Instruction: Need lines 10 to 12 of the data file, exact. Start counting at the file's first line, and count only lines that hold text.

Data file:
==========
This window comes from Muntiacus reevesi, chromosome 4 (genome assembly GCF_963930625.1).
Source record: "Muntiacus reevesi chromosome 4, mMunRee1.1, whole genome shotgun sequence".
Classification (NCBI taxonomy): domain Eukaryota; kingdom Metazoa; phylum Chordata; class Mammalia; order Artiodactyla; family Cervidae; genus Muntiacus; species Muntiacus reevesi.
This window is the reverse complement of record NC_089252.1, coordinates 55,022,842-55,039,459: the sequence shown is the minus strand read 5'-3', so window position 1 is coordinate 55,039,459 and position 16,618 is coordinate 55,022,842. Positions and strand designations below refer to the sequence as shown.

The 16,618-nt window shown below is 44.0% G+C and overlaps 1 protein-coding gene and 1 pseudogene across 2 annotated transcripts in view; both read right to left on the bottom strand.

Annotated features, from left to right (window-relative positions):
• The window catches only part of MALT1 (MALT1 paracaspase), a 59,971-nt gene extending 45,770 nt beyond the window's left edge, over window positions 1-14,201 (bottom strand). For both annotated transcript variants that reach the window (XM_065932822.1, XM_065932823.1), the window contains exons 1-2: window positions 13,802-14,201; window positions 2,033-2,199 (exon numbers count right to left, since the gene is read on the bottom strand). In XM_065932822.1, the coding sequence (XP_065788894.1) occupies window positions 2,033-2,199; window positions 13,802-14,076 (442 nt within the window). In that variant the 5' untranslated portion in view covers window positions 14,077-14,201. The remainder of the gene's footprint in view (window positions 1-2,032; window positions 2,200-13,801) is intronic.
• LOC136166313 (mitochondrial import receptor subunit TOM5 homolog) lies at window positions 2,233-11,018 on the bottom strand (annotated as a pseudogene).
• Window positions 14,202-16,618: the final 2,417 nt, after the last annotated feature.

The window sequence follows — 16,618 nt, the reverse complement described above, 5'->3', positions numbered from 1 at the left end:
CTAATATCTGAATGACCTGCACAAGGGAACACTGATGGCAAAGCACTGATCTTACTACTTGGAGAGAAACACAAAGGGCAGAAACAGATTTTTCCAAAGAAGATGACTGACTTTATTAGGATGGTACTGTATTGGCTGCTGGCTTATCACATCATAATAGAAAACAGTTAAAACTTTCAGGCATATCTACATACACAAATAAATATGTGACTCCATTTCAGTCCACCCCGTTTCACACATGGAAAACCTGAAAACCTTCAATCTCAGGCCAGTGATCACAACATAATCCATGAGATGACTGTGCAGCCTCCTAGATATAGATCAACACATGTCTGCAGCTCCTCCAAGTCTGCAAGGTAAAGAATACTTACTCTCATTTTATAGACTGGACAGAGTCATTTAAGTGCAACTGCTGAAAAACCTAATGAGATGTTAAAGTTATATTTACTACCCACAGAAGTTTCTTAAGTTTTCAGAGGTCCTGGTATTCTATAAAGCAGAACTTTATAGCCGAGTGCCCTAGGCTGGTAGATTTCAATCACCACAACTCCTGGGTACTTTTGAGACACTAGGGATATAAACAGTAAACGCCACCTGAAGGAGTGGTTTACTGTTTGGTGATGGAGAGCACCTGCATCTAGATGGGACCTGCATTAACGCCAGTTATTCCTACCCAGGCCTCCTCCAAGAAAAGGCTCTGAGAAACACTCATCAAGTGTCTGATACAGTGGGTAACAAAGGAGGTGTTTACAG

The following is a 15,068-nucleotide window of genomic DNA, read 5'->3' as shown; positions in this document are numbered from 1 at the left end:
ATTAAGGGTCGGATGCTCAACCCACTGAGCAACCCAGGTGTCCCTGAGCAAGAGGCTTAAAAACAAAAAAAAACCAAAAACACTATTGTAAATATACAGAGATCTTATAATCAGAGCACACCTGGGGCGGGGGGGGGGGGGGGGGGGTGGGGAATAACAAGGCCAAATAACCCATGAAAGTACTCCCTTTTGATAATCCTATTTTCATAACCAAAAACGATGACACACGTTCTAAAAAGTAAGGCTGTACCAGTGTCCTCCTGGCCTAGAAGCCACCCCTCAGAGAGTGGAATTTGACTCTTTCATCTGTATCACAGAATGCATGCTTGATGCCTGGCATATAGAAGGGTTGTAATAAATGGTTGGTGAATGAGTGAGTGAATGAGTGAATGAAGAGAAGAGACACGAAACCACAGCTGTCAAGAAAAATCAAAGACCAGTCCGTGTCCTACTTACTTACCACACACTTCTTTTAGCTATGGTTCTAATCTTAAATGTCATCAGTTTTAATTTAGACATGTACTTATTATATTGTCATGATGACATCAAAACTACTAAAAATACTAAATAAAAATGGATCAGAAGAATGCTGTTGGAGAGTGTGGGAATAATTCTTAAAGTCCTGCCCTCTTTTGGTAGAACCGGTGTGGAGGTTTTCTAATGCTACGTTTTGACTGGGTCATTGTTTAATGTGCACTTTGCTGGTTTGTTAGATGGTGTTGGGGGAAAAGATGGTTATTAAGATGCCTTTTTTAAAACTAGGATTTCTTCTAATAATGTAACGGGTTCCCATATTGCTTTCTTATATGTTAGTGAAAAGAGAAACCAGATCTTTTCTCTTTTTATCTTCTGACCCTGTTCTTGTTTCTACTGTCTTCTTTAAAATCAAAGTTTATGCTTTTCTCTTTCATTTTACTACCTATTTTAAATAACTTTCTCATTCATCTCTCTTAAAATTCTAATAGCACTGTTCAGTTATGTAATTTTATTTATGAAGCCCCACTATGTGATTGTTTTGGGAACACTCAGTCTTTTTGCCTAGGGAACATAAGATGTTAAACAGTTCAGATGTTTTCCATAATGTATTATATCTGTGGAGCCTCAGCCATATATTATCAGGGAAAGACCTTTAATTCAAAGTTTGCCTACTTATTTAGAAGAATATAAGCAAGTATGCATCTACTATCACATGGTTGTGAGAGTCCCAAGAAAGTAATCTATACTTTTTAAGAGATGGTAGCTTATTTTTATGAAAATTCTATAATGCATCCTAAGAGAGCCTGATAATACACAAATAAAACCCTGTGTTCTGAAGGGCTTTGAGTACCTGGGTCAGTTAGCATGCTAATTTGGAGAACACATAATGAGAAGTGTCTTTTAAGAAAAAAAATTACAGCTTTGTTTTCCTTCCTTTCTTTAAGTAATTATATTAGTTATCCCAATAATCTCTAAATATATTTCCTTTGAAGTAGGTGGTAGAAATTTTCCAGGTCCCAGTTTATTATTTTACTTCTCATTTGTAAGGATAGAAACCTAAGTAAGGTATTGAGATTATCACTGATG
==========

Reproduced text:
The window sequence follows — 16,618 nt, the reverse complement described above, 5'->3', positions numbered from 1 at the left end:
CTAATATCTGAATGACCTGCACAAGGGAACACTGATGGCAAAGCACTGATCTTACTACTTGGAGAGAAACACAAAGGGCAGAAACAGATTTTTCCAAAGAAGATGACTGACTTTATTAGGATGGTACTGTATTGGCTGCTGGCTTATCACATCATAATAGAAAACAGTTAAAACTTTCAGGCATATCTACATACACAAATAAATATGTGACTCCATTTCAGTCCACCCCGTTTCACACATGGAAAACCTGAAAACCTTCAATCTCAGGCCAGTGATCACAACATAATCCATGAGATGACTGTGCAGCCTCCTAGATATAGATCAACACATGTCTGCAGCTCCTCCAAGTCTGCAAGGTAAAGAATACTTACTCTCATTTTATAGACTGGACAGAGTCATTTAAGTGCAACTGCTGAAAAACCTAATGAGATGTTAAAGTTATATTTACTACCCACAGAAGTTTCTTAAGTTTTCAGAGGTCCTGGTATTCTATAAAGCAGAACTTTATAGCCGAGTGCCCTAGGCTGGTAGATTTCAATCACCACAACTCCTGGGTACTTTTGAGACACTAGGGATATAAACAGTAAACGCCACCTGAAGGAGTGGTTTACTGTTTGGTGATGGAGAGCACCTGCATCTAGATGGGACCTGCATTAACGCCAGTTATTCCTACCCAGGCCTCCTCCAAGAAAAGGCTCTGAGAAACACTCATCAAGTGTCTGATACAGTGGGTAACAAAGGAGGTGTTTACAG

The following is a 15,068-nucleotide window of genomic DNA, read 5'->3' as shown; positions in this document are numbered from 1 at the left end: